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Monday, Nov. 24, 2014

Winter no problem with bison herd

Tuesday, March 17, 2009

Bison in The Nature Conservancy's Broken Kettle Grassland Preserve are thriving.

Scott Moats, Broken Kettle Grasslands' preserve manager, said the bison, which moved into the preserve in October 2008, have survived the winter very well.

He said there has been very little management of the herd with only a mineral supplement provided for the bison.

"We stopped breaking up ice when it became obvious that they were not using the water provided but eating snow," Moats said in a press release. "The calves from the fall look great and the cows are fat. We expect new calves in mid to late April."

Moats expects eight to 10 calves in the spring. The bison herd has 12 mature cows, with an expectation that 70-75 percent are bred.

The 28 bison have spent most of the winter on more than 150 acres.

With the opening of another gate the animals will have access to 275 more acres to graze.

The small herd will have then have access to about 500 acres, but will be less visible to the public as they are able to go farther back into the grasslands.

Opening sections of the grasslands and removing interior fencing allows the bison to be acclimated to new pastures.

The conservancy expects to reach 250 adult bison, the capacity at Broken Kettle, on 2,500 acres by October 2014.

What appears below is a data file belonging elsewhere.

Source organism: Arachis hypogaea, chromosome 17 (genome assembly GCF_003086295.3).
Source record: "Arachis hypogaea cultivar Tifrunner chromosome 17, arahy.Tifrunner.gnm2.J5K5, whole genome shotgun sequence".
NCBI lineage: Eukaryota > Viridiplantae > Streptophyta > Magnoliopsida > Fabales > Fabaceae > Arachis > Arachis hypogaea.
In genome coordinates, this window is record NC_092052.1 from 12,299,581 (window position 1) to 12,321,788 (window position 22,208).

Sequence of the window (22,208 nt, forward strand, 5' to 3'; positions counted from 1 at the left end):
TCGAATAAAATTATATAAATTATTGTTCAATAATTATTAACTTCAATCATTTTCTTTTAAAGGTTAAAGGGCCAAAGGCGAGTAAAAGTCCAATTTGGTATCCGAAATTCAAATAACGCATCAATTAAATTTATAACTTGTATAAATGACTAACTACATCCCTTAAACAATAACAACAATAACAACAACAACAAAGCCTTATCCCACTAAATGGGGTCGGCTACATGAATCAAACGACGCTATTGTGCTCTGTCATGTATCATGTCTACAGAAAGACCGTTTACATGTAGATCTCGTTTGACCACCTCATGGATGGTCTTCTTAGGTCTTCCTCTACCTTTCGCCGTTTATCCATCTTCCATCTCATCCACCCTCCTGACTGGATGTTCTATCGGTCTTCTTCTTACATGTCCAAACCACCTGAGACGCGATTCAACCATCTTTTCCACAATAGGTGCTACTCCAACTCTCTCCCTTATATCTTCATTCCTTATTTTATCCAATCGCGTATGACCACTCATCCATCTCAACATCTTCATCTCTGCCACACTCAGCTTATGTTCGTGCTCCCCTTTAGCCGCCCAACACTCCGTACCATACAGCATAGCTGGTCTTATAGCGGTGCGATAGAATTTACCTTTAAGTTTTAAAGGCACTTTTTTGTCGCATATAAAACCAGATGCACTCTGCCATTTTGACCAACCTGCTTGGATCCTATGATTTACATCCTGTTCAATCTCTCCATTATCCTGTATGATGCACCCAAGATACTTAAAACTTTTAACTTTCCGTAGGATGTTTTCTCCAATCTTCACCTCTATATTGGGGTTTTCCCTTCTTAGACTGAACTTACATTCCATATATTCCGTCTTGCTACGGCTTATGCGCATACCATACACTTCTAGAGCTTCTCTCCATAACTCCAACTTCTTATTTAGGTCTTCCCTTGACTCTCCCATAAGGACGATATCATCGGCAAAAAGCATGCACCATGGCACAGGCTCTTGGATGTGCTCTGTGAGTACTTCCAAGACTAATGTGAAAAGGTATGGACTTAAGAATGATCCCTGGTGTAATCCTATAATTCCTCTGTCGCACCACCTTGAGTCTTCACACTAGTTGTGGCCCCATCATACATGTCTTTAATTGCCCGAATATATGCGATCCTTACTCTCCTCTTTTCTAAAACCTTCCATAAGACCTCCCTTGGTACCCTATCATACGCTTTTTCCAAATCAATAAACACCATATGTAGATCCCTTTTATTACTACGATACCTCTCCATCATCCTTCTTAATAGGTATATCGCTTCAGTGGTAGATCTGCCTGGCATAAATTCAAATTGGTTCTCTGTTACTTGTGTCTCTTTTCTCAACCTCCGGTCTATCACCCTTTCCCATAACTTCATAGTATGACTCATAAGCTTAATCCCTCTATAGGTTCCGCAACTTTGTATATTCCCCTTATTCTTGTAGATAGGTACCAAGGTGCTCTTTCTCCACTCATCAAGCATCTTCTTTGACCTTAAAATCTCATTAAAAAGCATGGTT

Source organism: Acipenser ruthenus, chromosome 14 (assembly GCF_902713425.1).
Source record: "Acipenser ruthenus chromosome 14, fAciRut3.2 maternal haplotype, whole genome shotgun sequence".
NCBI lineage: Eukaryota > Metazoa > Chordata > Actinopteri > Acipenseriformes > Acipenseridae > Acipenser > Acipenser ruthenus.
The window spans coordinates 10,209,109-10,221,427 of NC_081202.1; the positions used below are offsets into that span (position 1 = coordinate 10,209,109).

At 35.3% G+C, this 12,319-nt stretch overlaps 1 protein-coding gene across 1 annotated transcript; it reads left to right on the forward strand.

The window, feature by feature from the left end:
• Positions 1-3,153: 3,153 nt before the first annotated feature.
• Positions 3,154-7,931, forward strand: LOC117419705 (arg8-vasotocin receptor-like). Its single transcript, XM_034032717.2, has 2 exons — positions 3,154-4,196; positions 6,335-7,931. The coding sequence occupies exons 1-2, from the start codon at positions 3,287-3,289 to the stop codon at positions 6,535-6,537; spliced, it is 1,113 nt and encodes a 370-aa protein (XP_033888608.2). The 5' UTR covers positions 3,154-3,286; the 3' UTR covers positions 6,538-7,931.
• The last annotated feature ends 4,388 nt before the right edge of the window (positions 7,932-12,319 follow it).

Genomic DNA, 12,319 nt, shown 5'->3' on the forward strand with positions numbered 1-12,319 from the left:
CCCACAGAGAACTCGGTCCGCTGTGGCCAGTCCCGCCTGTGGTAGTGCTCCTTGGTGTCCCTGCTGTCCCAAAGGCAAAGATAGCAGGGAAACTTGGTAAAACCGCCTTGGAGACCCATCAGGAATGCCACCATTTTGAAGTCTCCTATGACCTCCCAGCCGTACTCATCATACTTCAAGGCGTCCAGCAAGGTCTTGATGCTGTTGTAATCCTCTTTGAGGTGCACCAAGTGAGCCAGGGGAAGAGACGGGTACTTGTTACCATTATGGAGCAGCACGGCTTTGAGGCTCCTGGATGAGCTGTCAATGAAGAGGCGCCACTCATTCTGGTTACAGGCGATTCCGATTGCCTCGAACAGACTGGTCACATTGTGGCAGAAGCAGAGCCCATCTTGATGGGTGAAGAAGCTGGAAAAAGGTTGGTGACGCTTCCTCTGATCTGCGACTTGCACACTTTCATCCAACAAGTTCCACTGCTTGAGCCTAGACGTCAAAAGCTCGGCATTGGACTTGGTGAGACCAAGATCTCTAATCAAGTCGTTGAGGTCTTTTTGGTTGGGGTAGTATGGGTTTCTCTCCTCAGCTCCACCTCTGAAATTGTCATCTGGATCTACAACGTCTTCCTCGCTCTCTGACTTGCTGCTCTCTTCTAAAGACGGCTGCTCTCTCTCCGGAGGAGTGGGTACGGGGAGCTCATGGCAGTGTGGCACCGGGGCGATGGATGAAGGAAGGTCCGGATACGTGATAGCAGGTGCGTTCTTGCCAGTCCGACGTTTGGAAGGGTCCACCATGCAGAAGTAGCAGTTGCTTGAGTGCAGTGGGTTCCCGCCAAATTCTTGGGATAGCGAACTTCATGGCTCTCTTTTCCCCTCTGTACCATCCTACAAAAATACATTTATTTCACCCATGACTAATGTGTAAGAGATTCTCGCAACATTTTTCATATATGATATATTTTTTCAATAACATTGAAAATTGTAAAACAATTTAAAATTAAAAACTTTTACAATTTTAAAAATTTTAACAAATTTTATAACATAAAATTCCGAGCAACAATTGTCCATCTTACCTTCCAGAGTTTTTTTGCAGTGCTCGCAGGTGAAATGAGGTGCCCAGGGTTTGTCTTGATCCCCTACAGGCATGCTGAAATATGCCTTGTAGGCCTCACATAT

"We expect that the herd will cover every corner of their current pasture, creating an interesting mosaic of grazing pattern, which will result in ecological benefits," Moats said. "Eventually, the herd will have access to areas that will be easily seen from the scenic overlook on Butcher Road."

The bison, which originated from the Wind Cave National Park herd, have shown no breeding with cattle as determined by current DNA testing.

The Conservancy is working closely with Texas A&M University, in College Station, Texas, to determine the best course of action to conserve that genetic integrity.

Disturbance in prairies and grasslands caused by bison grazing will mean a diversity of seeds, more light penetration for plants and a good environment for small animals like reptiles and amphibians to thrive.

The 8,000 acres at Broken Kettle Grasslands are the largest contiguous open prairie in Iowa and are part of less than .1 percent of original prairie remaining.

Broken Kettle Grasslands is in the southwestern part of Plymouth County in the northern-most portion of the Loess Hills.



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